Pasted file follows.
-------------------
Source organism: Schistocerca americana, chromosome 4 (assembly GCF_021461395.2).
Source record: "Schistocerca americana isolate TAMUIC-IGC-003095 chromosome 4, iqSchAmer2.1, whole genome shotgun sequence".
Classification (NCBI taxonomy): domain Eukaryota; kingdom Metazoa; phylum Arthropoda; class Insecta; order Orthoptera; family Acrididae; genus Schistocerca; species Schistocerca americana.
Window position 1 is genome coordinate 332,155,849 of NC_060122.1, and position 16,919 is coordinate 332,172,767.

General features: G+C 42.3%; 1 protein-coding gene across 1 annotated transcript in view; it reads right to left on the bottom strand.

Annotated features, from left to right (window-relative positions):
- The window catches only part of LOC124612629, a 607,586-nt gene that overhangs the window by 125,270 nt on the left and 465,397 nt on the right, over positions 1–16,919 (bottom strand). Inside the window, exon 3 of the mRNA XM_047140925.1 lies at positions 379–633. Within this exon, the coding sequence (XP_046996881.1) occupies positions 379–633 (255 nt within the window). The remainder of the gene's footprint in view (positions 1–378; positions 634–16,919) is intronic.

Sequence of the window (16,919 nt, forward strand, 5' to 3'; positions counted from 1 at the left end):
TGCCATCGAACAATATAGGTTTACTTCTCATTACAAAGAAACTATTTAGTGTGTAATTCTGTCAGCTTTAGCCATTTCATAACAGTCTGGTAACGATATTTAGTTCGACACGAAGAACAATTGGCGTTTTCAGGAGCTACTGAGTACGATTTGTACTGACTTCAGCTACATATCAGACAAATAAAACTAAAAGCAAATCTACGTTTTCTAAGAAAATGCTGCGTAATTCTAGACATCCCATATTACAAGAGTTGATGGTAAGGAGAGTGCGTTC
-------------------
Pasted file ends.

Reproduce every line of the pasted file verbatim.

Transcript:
Source organism: Schistocerca americana, chromosome 4 (assembly GCF_021461395.2).
Source record: "Schistocerca americana isolate TAMUIC-IGC-003095 chromosome 4, iqSchAmer2.1, whole genome shotgun sequence".
Classification (NCBI taxonomy): domain Eukaryota; kingdom Metazoa; phylum Arthropoda; class Insecta; order Orthoptera; family Acrididae; genus Schistocerca; species Schistocerca americana.
Window position 1 is genome coordinate 332,155,849 of NC_060122.1, and position 16,919 is coordinate 332,172,767.

General features: G+C 42.3%; 1 protein-coding gene across 1 annotated transcript in view; it reads right to left on the bottom strand.

Annotated features, from left to right (window-relative positions):
- The window catches only part of LOC124612629, a 607,586-nt gene that overhangs the window by 125,270 nt on the left and 465,397 nt on the right, over positions 1–16,919 (bottom strand). Inside the window, exon 3 of the mRNA XM_047140925.1 lies at positions 379–633. Within this exon, the coding sequence (XP_046996881.1) occupies positions 379–633 (255 nt within the window). The remainder of the gene's footprint in view (positions 1–378; positions 634–16,919) is intronic.

Sequence of the window (16,919 nt, forward strand, 5' to 3'; positions counted from 1 at the left end):
TGCCATCGAACAATATAGGTTTACTTCTCATTACAAAGAAACTATTTAGTGTGTAATTCTGTCAGCTTTAGCCATTTCATAACAGTCTGGTAACGATATTTAGTTCGACACGAAGAACAATTGGCGTTTTCAGGAGCTACTGAGTACGATTTGTACTGACTTCAGCTACATATCAGACAAATAAAACTAAAAGCAAATCTACGTTTTCTAAGAAAATGCTGCGTAATTCTAGACATCCCATATTACAAGAGTTGATGGTAAGGAGAGTGCGTTC